In any case, I see now why I should be looking for a 27in 5K LG or Studio Display for my next birthday. :slight_smile:


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Just a quick question.

My primary concern with getting a 2k monitor would be that text size would be too small when unscaled.

However Apple makes 2k monitors at 27 inches ; would that not prove that a 2k monitor was legible and effective?

Huh? Apple made 27-inch iMacs and current 27-inch Studio displays at 5K. It made its version of LG’s 24-inch Ultrafine at 4K.

Just read this thread, and perhaps I am derailing it, but something else is wrong if the mouse is laggy and it doesn’t even move if you attach a jump drive. If connected to a TV at 2K you find your mouse lags, can you check the resolution that macOS is trying to use with the TV and also check with a regular wired USB mouse?

My 2018 MBP (15 inch, i7) can drive a Samsung M7 32’’ display at 1920x1080 and at 2560x1440 connected via Thunderbolt 3 (USB-C connection). In the latter case, macOS displays a warning that it is scaling the resolution and may affect performance but I see no noticiable performance hit. I usually do 1920x1080 (no scaling warning) because my eyes get tired with the smaller fonts, but the 2018-era MBP can do that without breaking a sweat. (Also note that the 15’’ late-2018 MBP can have a better GPU, btw).

It is possible that I am mistaken and likely they aren’t making it now but I found the Apple 2k monitor models with a quick Google search.

If I am not correct you can forget what I said.

If I am correct I am hoping to verify that with a 27 inch 2k monitor that scaling is not necessary.

Off the top of my head I’d say the last 2K screens Apple sold were probably a 21-inch iMac and an old 13-inch MacBook Air, the one that stuck around for so long. :slightly_smiling_face:

I wonder if there isn’t some confusion about the term 2K when talking about Apple’s displays? The Studio Display’s default setting is 2560x1440, which is 2K, but of course it’s pixel-doubled in both dimensions.

To the OP: If you can afford it, a 27" 5K display scaled to 2560x1440 looks absolutely amazing and you won’t incurr much (if any) performance penalty. I’ve also found that a good 27"/28" 4K dispaly looks very good when scaled to that resolution.

I have a native 2K display at work and it looks terrible, but I don’t know if that’s becasue it’s just a cheap display or if that native resolution is just bad. The main problem is that it won’t support the Mac’s smoothing modes, so things look bad even at its native resolution. Again, I’m not sure if that’s something that’s inhernet to 2K displays when used with Macs or just that display.

Since Apple began offering what they call Retina displays, I have always set my Mac’s resolution to the pixel-doubled value (4 physical screen pixels to each “Apple pixel”) to best help my aging eyes. And I understand what Apple’s “Larger Text” and “More Space” resolution options offer and that the mismatch between these resolutions and the number of physical pixels might involve a performance hit.

When I mention a 2K screen, I’m referring to the number of physical pixels that a manufacturer claims for the horizontal width of their monitor, not any of the resolutions you might choose to set for your display in the Mac’s System Preferences.

I’ve done a little reading since getting home. You are one of many people who have found that the 2k (1440p) choice is not an optimal one. It would be just fine if you could read the text at 2560x1440 but it shows up too tiny. When you scale to 1920 by 1080 the text becomes blurred. (I was hoping that this might be different display wise with the pre M1/M2 MacBooks)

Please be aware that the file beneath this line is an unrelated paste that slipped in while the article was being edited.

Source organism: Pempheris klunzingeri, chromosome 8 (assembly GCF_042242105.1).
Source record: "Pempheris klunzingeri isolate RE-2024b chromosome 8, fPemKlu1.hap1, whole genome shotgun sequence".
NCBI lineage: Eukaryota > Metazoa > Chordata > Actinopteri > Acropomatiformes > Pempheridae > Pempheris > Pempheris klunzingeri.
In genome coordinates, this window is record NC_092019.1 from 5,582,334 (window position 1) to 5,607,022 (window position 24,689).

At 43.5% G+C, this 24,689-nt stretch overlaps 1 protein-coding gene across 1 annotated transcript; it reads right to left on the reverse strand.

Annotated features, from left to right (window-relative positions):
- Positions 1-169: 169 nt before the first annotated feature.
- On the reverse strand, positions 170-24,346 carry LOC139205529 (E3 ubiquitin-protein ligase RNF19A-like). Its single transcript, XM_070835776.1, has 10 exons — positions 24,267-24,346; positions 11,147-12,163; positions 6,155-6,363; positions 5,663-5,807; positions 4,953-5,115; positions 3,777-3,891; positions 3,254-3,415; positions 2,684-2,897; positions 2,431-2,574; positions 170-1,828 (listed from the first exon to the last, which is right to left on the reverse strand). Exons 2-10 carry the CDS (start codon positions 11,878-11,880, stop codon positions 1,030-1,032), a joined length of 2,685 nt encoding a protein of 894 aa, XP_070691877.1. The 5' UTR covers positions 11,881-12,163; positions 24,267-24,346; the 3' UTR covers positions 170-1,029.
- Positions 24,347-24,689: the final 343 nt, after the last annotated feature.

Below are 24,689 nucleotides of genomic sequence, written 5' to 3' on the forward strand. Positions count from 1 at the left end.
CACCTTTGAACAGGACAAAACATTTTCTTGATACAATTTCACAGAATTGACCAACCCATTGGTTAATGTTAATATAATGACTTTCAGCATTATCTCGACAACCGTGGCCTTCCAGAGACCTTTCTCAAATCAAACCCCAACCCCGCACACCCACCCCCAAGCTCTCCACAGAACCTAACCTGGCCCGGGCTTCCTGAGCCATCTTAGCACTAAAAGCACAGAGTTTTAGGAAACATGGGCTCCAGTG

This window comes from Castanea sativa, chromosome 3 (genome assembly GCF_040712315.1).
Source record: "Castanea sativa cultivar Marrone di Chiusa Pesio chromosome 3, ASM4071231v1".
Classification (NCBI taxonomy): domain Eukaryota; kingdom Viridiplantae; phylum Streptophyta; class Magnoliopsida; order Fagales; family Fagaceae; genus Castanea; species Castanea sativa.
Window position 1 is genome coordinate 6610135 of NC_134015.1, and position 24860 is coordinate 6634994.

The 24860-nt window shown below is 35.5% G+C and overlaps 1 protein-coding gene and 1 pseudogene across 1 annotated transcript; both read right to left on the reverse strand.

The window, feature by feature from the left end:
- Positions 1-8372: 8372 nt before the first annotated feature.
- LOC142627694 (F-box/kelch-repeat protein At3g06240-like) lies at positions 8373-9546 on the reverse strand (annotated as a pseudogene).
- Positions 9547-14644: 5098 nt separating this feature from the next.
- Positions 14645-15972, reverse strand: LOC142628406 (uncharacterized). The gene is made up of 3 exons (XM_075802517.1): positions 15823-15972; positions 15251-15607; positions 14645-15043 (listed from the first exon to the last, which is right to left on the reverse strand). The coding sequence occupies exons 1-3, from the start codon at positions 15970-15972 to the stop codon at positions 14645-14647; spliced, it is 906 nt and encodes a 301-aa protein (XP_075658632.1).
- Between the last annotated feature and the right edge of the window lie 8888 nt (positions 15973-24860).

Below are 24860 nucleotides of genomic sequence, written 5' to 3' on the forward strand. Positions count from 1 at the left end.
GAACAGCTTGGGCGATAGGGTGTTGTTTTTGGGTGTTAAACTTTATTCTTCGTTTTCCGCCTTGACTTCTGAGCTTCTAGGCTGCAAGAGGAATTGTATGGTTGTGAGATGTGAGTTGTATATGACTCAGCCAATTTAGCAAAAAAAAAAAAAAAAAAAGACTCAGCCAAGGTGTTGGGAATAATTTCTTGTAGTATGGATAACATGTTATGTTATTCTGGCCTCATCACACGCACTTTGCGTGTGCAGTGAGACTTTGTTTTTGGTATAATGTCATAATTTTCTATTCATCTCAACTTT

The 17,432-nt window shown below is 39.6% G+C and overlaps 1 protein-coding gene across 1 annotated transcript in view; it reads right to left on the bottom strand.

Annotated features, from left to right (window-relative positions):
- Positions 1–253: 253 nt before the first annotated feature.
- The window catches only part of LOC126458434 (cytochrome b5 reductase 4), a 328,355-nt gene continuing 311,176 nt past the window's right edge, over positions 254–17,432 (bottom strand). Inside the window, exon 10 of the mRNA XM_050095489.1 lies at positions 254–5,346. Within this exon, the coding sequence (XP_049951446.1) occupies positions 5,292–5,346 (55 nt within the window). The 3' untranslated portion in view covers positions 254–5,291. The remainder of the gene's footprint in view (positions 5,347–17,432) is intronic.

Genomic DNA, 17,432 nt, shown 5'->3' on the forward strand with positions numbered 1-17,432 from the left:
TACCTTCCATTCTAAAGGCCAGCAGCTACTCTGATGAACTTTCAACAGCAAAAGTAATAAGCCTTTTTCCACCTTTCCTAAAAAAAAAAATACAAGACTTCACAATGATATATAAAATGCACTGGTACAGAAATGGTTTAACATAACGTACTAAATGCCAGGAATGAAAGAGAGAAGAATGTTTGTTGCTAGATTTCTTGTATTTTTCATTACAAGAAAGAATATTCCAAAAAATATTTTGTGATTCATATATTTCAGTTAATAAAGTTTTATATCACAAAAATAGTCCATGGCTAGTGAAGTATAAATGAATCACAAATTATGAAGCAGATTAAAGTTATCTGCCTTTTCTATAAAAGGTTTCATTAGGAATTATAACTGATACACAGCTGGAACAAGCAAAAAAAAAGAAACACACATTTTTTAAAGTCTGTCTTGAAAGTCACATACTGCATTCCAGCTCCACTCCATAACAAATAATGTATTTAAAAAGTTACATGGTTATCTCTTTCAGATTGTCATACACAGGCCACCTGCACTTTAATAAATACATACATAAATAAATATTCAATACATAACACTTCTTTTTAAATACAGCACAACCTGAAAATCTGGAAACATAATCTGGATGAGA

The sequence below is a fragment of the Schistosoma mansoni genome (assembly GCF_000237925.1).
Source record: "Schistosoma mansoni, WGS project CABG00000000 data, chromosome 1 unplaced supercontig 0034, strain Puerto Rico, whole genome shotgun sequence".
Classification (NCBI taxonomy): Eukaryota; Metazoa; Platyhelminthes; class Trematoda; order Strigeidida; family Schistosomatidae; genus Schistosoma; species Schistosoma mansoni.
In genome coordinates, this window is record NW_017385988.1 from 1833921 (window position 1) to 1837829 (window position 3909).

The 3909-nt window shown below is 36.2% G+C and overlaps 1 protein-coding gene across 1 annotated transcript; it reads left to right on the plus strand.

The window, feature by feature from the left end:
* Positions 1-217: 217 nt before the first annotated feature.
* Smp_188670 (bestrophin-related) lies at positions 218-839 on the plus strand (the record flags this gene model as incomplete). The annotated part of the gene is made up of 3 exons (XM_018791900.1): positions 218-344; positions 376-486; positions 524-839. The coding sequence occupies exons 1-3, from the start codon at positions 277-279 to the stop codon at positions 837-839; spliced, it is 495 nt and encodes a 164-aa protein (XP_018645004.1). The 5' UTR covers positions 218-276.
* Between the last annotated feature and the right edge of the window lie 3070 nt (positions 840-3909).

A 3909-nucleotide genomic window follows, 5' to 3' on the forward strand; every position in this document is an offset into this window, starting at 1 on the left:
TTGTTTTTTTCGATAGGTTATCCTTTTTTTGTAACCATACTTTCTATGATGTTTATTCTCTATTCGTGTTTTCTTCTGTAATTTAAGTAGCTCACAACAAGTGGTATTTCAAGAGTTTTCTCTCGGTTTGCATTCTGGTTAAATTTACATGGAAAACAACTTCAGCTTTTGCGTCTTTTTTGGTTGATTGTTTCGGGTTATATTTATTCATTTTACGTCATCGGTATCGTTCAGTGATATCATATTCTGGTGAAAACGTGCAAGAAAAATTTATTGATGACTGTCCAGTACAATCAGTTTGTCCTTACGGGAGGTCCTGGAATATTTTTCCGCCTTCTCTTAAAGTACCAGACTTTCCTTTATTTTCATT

I wish I could afford a 5k monitor but it’s just not possible.

I have one last question to exhaust. Has anyone here had experience using a 1920 by 1200 monitor with their 16:10 display ratio MacBook? There are some of these monitor’s floating around and it would seem possible to get a direct native display with this display ratio.

It does seem a shame to have to by a 4k monitor only to scale it back to 1920 by 1080 but most people have had good luck with this.

Thank you everyone for your input! It is always good to compare notes before buying something that will just perpetuate the struggle of getting things right.

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Yes, that is what my understanding would be. I was looking at a 2560 by 1440 option.

About 11 years back Apple did make a 2k option which was their 27 inch Thunderbolt Monitor. It was confusing to me why apparently the same issue which plagues choosing a 2k monitor today didn’t seem to plague Mac users back those many years ago.

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Pantulis: This likely is a similar route that I will be taking. It is good that you don’t see any performance hit scaling down using a couple different display options with your 2018 MacBook Pro.

RLivingston: After reviewing all of the options I have placed an order for this Dell Monitor. The big sell was the DisplayPort 1.4 over USB-C. Looking forward to recovering some desktop space and not fighting a lagging mouse.

Most of us have been spoiled by displays that keep getting better, but it is what you see on the screen that matters.

I now have the Dell S2722QC monitor.

Besides some minor gripes I am quite happy with it.

The minor gripes are

  1. It would have been nice to have just 1 more standard USB port.
  2. My MacBook has a message that appears on the top bar that suggests my battery needs servicing. Perhaps due to how the 65watt charger goes to sleep when the monitor is off.
  3. The speakers are a little underpowered.
  4. My MacBook fans seem to race sometimes when the graphics load doesn’t seem that much.

None of these really bother me very much as there are ways around them.

Towards the good;

  1. Monitor size text size combination is great at 1080P. I like that I don’t have a huge screen anymore. This size seems perfect.
  2. My display now is at 60Hz instead of 30. This also means no delays with keyboard and mouse.

I plan on connecting my work PC laptop this weekend to see how well it picks up settings and how easily it is to switch over inputs and hopefully sharing my Logitech mouse/keyboard dongle.